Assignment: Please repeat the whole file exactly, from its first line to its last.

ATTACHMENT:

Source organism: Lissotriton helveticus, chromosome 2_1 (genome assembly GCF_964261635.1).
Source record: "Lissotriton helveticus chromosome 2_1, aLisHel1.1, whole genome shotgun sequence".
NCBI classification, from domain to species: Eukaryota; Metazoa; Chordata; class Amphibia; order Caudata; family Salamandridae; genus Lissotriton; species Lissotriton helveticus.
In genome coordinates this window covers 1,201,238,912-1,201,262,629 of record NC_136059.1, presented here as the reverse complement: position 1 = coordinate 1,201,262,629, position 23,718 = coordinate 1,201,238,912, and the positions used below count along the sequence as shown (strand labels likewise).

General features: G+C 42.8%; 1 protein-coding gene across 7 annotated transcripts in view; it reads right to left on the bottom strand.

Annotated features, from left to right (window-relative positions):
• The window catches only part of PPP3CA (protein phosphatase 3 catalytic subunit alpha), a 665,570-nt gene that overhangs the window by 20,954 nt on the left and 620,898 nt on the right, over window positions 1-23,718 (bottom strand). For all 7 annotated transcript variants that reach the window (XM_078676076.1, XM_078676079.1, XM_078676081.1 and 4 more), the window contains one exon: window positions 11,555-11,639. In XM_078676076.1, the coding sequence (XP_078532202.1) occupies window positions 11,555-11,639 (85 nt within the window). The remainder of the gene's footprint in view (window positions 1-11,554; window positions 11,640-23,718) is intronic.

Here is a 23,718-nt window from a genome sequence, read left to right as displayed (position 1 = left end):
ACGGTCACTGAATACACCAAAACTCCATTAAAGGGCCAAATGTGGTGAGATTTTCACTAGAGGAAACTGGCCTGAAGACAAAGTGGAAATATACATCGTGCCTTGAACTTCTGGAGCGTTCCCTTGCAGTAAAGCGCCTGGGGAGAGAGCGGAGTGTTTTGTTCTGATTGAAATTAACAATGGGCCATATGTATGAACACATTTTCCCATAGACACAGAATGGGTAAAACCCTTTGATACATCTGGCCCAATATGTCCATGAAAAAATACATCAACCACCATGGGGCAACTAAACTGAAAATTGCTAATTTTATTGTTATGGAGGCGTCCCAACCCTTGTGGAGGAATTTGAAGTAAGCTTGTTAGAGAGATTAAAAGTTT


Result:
Source organism: Lissotriton helveticus, chromosome 2_1 (genome assembly GCF_964261635.1).
Source record: "Lissotriton helveticus chromosome 2_1, aLisHel1.1, whole genome shotgun sequence".
NCBI classification, from domain to species: Eukaryota; Metazoa; Chordata; class Amphibia; order Caudata; family Salamandridae; genus Lissotriton; species Lissotriton helveticus.
In genome coordinates this window covers 1,201,238,912-1,201,262,629 of record NC_136059.1, presented here as the reverse complement: position 1 = coordinate 1,201,262,629, position 23,718 = coordinate 1,201,238,912, and the positions used below count along the sequence as shown (strand labels likewise).

General features: G+C 42.8%; 1 protein-coding gene across 7 annotated transcripts in view; it reads right to left on the bottom strand.

Annotated features, from left to right (window-relative positions):
• The window catches only part of PPP3CA (protein phosphatase 3 catalytic subunit alpha), a 665,570-nt gene that overhangs the window by 20,954 nt on the left and 620,898 nt on the right, over window positions 1-23,718 (bottom strand). For all 7 annotated transcript variants that reach the window (XM_078676076.1, XM_078676079.1, XM_078676081.1 and 4 more), the window contains one exon: window positions 11,555-11,639. In XM_078676076.1, the coding sequence (XP_078532202.1) occupies window positions 11,555-11,639 (85 nt within the window). The remainder of the gene's footprint in view (window positions 1-11,554; window positions 11,640-23,718) is intronic.

Here is a 23,718-nt window from a genome sequence, read left to right as displayed (position 1 = left end):
ACGGTCACTGAATACACCAAAACTCCATTAAAGGGCCAAATGTGGTGAGATTTTCACTAGAGGAAACTGGCCTGAAGACAAAGTGGAAATATACATCGTGCCTTGAACTTCTGGAGCGTTCCCTTGCAGTAAAGCGCCTGGGGAGAGAGCGGAGTGTTTTGTTCTGATTGAAATTAACAATGGGCCATATGTATGAACACATTTTCCCATAGACACAGAATGGGTAAAACCCTTTGATACATCTGGCCCAATATGTCCATGAAAAAATACATCAACCACCATGGGGCAACTAAACTGAAAATTGCTAATTTTATTGTTATGGAGGCGTCCCAACCCTTGTGGAGGAATTTGAAGTAAGCTTGTTAGAGAGATTAAAAGTTT